I've become much less trusting of experts over the years as I've realized that they're just people like me. I remember what a shock it was to meet a friend as an adult who was a schoolteacher and to realize -- oh, gosh, teachers are just people. And not always necessarily the brainiest people. (No offense to teachers, I'm just saying.)

I wanted a really nice haircut once, so I went to a ritzy salon. The first time went really well, but when I went back for a touchup, the stylist was so rude to me that I felt ashamed (and I still tipped well!). The next time I wanted a cut, I had Sam cut my hair -- and it was the best haircut I've ever had.

I used to seek out doctors for anything I thought was medically wrong with me, and now I rarely darken their doors. I got tired of being told inaccurate and incomplete information just because they couldn't take the time to listen to what I was saying or learn my history. I figured out that a lot of what I had sought expert advice for I could learn on my own just as easily, as my experience with acne showed me.

Nowhere has this tendency to go it alone crystallized more than as I've entered into parenting.

Beginning with the pregnancy and birth, I started researching what I had always been told and assumed and came to vastly different conclusions about what was optimal for me and my baby.

Once we began parenting, I had to question what I had seen my parents and other parents do and disregard the advice of pediatricians and traditional books.

I think part of the freedom from expert or traditional advice stems from the prevalence of information available now. With books and online articles to dispense information, with message boards and email to garner feedback in a virtual community, there's no need to rely on only one or even a second opinion -- they're now almost unlimited. Could I have done my very complicated taxes myself twenty years ago, when I would have had to order paper copies of every IRS publication I needed, or call for advice on every question? Now I can go to and instantly access any form or instructions I need.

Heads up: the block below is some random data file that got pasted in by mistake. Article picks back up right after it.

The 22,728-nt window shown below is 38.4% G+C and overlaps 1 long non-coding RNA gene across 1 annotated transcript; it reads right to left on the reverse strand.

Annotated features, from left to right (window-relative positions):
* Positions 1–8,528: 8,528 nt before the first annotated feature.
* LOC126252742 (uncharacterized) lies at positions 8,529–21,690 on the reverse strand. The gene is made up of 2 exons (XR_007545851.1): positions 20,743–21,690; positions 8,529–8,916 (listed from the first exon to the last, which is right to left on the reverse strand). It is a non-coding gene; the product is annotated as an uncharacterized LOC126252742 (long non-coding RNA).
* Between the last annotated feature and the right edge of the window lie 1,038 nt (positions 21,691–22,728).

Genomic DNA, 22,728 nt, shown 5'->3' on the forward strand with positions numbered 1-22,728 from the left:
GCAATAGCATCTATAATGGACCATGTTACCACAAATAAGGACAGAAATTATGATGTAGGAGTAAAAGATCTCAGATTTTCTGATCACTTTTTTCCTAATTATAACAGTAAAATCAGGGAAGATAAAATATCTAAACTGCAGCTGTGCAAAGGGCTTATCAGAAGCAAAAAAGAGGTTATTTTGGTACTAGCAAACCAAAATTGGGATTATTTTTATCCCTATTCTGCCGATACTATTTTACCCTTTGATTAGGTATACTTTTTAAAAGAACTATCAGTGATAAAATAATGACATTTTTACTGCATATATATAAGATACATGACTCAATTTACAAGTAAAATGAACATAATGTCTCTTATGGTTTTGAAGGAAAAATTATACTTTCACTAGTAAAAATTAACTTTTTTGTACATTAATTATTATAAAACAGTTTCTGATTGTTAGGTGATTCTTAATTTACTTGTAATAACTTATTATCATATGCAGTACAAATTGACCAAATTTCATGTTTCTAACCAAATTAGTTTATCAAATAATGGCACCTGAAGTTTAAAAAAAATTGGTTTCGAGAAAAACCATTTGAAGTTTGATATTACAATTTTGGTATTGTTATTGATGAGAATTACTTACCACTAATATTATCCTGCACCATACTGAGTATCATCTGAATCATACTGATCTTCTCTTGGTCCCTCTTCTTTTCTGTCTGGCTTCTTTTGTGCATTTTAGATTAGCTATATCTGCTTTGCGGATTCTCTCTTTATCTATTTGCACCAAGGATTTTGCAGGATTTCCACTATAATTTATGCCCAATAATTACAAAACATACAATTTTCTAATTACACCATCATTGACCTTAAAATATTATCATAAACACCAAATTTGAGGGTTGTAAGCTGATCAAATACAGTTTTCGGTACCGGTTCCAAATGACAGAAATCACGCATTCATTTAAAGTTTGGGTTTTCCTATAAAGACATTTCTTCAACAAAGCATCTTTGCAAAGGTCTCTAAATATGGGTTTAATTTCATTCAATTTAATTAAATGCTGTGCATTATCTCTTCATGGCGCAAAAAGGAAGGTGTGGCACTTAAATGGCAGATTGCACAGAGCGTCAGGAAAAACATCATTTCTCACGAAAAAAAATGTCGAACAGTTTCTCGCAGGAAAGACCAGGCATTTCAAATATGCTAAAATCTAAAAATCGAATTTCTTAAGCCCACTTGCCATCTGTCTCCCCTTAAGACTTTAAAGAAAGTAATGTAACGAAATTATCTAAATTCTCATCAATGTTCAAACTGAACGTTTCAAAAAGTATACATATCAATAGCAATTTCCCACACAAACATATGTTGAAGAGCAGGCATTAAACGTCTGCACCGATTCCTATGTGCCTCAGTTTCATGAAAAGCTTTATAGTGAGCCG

Even with my haircut from the Salon d'Sam, we first scoured photos of potential cuts online and deconstructed the relative lengths of each section, and I had checked out haircutting books from the library.

With any medical issues, I do what my son's current pediatrician does while we're there in the office (no joke) -- type the symptoms into Google. Granted, if I needed open heart surgery, I wouldn't self-operate, but I have performed a couple skin-tag-ectomies. It hurts, but it's fast and cheap!

I think the trust-the-experts advice would have been the only and best option in the past, but now to me it seems like a cop out. I'm willing to admit to it when it comes to car repairs, and I don't have a problem with other people choosing it for issues they don't feel competent at, such as taxes. But it makes me sad when I see parents abdicating their responsibility to research and make their own decisions in raising another human being.